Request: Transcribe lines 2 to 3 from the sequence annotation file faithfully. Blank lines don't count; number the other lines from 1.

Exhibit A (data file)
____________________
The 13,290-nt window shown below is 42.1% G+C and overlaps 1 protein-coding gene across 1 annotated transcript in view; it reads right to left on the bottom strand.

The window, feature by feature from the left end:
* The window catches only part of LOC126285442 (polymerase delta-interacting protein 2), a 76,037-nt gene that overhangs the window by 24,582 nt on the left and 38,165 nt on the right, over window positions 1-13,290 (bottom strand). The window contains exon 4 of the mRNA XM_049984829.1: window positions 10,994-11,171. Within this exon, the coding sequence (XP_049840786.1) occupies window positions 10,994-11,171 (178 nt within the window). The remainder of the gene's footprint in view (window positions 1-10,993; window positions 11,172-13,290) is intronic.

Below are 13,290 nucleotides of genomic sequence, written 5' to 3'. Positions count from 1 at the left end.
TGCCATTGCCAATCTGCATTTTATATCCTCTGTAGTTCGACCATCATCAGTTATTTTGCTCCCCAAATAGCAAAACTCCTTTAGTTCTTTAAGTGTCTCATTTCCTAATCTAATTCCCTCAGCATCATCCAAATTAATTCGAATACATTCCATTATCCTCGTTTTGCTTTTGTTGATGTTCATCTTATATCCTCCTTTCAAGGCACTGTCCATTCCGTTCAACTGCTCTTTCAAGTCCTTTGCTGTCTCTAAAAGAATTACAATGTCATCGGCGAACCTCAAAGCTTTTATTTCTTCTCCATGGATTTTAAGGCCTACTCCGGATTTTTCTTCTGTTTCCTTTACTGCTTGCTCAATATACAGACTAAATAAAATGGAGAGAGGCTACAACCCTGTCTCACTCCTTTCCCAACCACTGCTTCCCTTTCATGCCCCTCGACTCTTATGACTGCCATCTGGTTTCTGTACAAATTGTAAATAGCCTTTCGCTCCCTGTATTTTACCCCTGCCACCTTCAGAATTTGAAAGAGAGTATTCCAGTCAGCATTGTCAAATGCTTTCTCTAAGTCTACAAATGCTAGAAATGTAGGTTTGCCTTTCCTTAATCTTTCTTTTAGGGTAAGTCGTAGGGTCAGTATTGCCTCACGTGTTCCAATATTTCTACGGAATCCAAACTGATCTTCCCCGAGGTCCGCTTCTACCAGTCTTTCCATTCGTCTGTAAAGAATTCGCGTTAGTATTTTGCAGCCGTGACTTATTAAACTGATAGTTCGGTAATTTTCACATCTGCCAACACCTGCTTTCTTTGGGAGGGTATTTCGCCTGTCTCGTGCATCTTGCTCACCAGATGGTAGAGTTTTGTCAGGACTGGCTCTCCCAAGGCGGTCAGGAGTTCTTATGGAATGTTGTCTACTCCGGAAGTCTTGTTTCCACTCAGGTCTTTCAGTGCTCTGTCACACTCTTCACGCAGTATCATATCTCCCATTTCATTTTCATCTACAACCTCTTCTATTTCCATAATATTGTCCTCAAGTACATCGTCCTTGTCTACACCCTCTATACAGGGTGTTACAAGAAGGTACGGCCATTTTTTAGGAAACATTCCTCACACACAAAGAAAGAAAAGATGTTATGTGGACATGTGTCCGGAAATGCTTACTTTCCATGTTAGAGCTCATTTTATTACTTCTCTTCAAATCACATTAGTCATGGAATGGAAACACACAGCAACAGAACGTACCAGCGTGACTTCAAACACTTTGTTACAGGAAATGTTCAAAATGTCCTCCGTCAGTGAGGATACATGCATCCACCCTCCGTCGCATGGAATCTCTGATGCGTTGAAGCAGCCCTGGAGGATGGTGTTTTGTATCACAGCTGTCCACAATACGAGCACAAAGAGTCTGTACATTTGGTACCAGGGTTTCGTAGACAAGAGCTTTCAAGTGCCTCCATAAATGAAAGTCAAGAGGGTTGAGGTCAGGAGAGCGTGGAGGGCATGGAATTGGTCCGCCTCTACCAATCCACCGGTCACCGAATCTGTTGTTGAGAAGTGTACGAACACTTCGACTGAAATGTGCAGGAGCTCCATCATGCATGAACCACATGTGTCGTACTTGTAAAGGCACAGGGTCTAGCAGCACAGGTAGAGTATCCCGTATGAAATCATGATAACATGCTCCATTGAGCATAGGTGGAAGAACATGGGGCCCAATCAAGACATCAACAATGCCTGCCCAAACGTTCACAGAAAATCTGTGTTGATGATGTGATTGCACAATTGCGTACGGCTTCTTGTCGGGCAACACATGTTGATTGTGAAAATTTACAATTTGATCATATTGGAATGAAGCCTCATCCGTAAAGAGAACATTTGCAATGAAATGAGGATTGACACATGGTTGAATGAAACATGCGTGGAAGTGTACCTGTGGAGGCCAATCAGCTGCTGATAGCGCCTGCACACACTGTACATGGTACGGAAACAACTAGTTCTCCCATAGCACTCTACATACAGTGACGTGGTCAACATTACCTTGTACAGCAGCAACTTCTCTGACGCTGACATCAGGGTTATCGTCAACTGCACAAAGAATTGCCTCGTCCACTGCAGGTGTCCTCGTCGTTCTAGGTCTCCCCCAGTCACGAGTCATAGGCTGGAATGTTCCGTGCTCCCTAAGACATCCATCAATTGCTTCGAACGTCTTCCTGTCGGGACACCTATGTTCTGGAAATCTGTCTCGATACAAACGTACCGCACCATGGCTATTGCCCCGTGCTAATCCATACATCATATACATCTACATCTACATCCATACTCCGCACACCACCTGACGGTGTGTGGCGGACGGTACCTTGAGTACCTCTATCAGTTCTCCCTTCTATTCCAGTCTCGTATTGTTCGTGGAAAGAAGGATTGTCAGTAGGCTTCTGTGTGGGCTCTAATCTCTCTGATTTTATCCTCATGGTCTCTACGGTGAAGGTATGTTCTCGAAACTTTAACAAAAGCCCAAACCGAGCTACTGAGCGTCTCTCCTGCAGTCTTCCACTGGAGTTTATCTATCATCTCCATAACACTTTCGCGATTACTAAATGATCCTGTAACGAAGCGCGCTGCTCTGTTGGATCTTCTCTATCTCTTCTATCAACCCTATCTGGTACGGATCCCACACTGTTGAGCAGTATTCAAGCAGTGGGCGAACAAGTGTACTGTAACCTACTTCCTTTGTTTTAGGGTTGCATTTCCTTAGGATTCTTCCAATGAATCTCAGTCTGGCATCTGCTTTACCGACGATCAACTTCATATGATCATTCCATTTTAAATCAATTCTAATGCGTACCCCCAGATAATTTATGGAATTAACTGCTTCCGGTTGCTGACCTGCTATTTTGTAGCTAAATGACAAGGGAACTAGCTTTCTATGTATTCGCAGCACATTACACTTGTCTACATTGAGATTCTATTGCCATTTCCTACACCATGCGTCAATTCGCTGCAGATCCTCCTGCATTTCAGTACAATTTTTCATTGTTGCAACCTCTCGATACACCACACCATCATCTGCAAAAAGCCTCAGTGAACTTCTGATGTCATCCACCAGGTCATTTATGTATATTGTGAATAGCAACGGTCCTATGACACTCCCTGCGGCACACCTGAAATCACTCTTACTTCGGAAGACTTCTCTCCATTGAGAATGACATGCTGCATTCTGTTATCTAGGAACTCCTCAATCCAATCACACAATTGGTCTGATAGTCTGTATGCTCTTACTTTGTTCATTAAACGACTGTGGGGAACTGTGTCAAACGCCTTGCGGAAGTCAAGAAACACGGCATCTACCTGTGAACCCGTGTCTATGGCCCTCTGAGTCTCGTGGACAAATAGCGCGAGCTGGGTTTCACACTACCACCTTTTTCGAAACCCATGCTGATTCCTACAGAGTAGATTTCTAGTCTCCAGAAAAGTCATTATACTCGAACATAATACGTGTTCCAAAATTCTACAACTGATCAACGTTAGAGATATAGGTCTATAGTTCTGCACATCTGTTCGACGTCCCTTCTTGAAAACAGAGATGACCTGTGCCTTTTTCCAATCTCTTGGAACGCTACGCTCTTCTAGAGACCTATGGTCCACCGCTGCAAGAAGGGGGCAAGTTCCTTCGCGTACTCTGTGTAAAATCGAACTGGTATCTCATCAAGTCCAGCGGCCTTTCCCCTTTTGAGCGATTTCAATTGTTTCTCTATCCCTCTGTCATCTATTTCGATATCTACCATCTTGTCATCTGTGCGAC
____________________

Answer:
The window, feature by feature from the left end:
* The window catches only part of LOC126285442 (polymerase delta-interacting protein 2), a 76,037-nt gene that overhangs the window by 24,582 nt on the left and 38,165 nt on the right, over window positions 1-13,290 (bottom strand). The window contains exon 4 of the mRNA XM_049984829.1: window positions 10,994-11,171. Within this exon, the coding sequence (XP_049840786.1) occupies window positions 10,994-11,171 (178 nt within the window). The remainder of the gene's footprint in view (window positions 1-10,993; window positions 11,172-13,290) is intronic.